Wills & Estates
Having an up to date Will is a really important way of making sure that your family and loved ones are taken care of – even after you die.
A legal Will is a document that names the people you want to receive the things that you own after you die. lf you don’t have a Will, all of your assets (including your property, car, jewellery, furniture and any money left in your bank accounts) will be distributed according to a rigid formula and not necessarily in the way that you would have wanted.
Rafton’s are your trusted wills and estate lawyers in Sydney and we work with you to make sure that your Will is kept up to date and valid, even after significant changes in your life (such as divorce, buying or selling a house or re-marrying). We can help you to protect your loved ones and provide advice on how to write a Will that will cater for even the most complex family situations including blended families, difficult relationships and family members with special care needs or disabilities.
If you have been named as an Executor in a Will, you will be responsible for making sure that the estate of the deceased is distributed according to his/her wishes, or as set out in the Will. This is an important role that can also involve obtaining a Grant of Probate (authority to carry out the affairs of the deceased person) identifying the person’s assets, arranging for their collection, paying any outstanding expenses, finding the beneficiaries named in the Will, and making sure you comply with all of the legal and taxation requirements.
The statutory framework surrounding administration of an estate after someone is deceased is found in the Succession Act 2006. The application for persons ordinarily resident in NSW is made in the Supreme Court of NSW.
The experienced team at Rafton Family Lawyers can provide help and guidance during the administration of the Estate, acting on behalf of the Executor to make sure that everything runs as smoothly as possible and complies with all requirements. We have multiple offices located in different parts of Sydney such as Parramatta, Penrith, Richmond, and St. Clair.
We can also assist you with claiming death benefits on superannuation after a loved one passes away.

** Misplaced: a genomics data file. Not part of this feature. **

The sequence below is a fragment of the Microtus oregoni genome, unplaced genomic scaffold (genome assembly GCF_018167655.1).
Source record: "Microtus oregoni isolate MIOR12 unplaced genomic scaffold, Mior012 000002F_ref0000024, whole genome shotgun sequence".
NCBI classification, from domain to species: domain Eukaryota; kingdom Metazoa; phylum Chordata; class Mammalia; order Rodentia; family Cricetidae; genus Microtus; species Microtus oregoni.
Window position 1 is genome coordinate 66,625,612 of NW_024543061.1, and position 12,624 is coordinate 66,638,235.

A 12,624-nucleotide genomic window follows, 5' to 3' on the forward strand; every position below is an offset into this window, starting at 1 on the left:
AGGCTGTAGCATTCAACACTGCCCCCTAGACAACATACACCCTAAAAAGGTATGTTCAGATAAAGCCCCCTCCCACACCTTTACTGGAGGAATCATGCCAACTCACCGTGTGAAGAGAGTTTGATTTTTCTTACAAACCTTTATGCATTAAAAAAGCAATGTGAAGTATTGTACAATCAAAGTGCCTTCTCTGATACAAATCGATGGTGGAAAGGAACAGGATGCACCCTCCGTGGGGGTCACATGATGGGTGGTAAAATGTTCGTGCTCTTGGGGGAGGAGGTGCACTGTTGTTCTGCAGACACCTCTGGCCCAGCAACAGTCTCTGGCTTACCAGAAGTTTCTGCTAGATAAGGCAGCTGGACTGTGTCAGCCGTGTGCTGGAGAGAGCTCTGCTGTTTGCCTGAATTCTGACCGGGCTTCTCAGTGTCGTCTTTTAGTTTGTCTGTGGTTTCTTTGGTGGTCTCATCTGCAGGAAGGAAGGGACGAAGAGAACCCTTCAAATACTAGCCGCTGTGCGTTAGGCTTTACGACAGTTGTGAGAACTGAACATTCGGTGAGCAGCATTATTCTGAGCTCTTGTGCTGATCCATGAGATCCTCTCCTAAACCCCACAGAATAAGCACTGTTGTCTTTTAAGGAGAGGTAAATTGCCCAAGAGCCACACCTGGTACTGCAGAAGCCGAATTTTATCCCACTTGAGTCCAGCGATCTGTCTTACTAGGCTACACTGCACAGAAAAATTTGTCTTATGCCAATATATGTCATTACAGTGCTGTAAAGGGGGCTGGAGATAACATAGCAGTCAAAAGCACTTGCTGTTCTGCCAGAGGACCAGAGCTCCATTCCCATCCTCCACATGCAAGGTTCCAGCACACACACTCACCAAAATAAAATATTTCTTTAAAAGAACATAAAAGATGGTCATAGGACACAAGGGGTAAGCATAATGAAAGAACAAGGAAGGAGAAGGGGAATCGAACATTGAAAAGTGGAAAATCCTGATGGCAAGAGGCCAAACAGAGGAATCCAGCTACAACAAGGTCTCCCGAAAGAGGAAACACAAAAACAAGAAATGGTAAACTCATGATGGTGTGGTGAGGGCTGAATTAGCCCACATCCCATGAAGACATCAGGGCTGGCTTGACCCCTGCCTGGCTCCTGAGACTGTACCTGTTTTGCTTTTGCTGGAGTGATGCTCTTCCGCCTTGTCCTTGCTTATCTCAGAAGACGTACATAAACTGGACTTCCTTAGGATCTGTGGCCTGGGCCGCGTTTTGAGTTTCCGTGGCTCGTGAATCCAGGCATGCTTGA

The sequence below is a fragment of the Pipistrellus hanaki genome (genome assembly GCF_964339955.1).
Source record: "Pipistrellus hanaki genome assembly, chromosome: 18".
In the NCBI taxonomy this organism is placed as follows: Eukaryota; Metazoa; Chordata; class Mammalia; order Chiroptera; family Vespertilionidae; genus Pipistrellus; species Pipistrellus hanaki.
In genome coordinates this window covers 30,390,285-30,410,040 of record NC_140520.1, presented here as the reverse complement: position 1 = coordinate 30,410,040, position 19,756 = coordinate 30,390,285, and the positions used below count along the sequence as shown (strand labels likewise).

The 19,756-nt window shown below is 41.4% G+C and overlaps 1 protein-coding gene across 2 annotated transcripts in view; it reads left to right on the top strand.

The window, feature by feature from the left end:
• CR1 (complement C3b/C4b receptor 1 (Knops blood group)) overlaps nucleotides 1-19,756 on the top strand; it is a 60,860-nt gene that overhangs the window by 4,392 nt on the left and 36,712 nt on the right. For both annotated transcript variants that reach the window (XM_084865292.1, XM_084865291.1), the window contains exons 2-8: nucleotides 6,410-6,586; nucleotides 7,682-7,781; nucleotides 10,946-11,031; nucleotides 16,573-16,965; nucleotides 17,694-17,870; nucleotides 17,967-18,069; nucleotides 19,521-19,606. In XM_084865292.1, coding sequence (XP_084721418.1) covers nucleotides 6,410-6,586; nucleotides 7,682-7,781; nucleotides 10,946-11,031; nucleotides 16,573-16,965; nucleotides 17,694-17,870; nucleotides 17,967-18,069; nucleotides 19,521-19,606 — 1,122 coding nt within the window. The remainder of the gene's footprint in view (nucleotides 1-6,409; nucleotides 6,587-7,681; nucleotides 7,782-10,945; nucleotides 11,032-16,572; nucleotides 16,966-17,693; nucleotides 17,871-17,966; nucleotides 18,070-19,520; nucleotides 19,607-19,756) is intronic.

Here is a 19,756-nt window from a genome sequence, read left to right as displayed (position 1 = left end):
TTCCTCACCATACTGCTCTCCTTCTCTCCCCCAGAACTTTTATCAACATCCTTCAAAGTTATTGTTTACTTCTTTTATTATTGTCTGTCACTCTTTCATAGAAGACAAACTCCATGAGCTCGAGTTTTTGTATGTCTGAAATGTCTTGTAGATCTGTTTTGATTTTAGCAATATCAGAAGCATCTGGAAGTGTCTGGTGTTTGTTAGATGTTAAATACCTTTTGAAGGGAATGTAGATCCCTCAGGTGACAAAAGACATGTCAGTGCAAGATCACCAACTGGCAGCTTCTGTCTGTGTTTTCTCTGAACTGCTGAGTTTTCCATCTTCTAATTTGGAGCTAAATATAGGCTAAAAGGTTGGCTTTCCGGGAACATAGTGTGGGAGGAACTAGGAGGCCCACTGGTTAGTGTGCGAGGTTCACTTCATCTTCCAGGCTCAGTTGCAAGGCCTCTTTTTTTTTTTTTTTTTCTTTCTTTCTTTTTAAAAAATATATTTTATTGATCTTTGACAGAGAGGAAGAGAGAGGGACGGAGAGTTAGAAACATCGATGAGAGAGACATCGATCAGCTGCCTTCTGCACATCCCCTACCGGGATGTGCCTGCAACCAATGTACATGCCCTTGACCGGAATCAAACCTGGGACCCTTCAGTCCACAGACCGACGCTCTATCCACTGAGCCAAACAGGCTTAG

Power of Attorney and Enduring Guardianship Appointments
A Power of Attorney is a legal tool that allows someone you trust to act on your behalf if you are absent (eg. overseas) or if you become unable to act for yourself through mental or physical incapacity. You are able to appoint one or more people as your Attorney as long as they are over the age of 18 and legally able to fulfil the role.
We can help you to select the most appropriate person and prepare the Power of Attorney documentation for you to sign. Most importantly, we can explain the responsibilities of an Attorney and the situations in which they may be needed.
Whilst a Power of Attorney allows someone to act on your behalf in financial and legal situations, an Enduring Guardian appointment gives someone the right to make medical and welfare related decisions on your behalf. We can also provide advice and guidance in the preparation of these documents.
Drafting a Will
There are a number of matters that need to be considered when looking at drafting a will. The most common type of will is one in which the executor appointed is the spouse and the spouse receives all assets from the estate. However, we are increasingly seeing situations with “blended families” where a person has re-partnered or re-married and they would like to make provision for their older children from a prior relationship as part of their estate now.
Other important factors to consider are:
(a) Naming the executor and trustee of the estate that will assist to administer it after you have passed away.
(b) Looking at any specific gifts, requests or bequeathing of assets. This is particularly so where a person may wish to make a lump sum gift to an unrelated person or to a charitable society such as the RSPCA.
(c) Any other specific requests particularly in relation to disposal of your body and funeral arrangements.
If you would like to discuss in more detail arrangements for your will please contact our office on 13004FAMILY.
Disputes over a Will or Contested Estates
In certain situations, loved ones after a person is deceased may have concerns that:
(a) They have not been appropriately provided for when a will is read in respect to the estate of their loved one; or
(b) They may be concerned about the will that is read being “valid”.
The most common type of contesting an estate that we are instructed in relate to being left out of a will or inadequate provision in a will. There are also certain situations where loved ones are concerned that a will was drafted prior to a person passing away at a time when they were ill or may have limited capacity to give proper instructions. In the latter situation, an application can be made to contest the validity of the more recent will if necessary.
In the event an application is made regarding contesting of a will, the application is generally filed in the Supreme Court of NSW and it is served on not only the executor of the estate but also any other potential beneficiaries.
If you would like to obtain some advice as to the possibility of contesting a will or the possibility of contesting the validity of a will that has been read, please contact our office on 13004FAMILY.
Read our plain English handbooks
These fact sheets are designed to provide an overview of the relevant issues and systems so that you have a better understanding of the process.